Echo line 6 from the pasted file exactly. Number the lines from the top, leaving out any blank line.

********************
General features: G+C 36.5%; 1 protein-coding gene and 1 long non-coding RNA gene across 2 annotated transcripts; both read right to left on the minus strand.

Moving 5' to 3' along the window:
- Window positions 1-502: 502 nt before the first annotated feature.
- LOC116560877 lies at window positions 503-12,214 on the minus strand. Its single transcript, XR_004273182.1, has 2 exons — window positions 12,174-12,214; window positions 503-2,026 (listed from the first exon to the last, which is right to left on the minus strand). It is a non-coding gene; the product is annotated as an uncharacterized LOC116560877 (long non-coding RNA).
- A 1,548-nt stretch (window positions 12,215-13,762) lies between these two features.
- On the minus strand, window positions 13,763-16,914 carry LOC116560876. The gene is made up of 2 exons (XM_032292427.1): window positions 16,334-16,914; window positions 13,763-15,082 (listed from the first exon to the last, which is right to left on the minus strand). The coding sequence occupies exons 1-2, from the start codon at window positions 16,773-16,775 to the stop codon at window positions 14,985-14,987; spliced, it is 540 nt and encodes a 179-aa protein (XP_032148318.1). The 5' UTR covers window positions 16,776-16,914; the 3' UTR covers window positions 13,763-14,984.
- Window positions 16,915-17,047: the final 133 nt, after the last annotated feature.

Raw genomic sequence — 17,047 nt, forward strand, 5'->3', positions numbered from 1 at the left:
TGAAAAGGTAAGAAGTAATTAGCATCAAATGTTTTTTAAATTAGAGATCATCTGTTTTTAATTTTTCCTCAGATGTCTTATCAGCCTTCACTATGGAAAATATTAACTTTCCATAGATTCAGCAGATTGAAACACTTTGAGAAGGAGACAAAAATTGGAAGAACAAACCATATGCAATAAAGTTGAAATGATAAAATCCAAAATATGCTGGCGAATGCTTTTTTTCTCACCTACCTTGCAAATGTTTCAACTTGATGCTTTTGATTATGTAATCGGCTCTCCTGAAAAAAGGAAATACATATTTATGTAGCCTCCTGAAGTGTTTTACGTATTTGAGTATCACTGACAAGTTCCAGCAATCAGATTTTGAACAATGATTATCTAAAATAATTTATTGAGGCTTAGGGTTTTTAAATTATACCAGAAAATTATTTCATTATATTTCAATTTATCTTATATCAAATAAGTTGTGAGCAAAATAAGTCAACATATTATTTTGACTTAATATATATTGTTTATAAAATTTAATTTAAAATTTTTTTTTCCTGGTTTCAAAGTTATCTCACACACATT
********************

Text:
- On the minus strand, window positions 13,763-16,914 carry LOC116560876. The gene is made up of 2 exons (XM_032292427.1): window positions 16,334-16,914; window positions 13,763-15,082 (listed from the first exon to the last, which is right to left on the minus strand). The coding sequence occupies exons 1-2, from the start codon at window positions 16,773-16,775 to the stop codon at window positions 14,985-14,987; spliced, it is 540 nt and encodes a 179-aa protein (XP_032148318.1). The 5' UTR covers window positions 16,776-16,914; the 3' UTR covers window positions 13,763-14,984.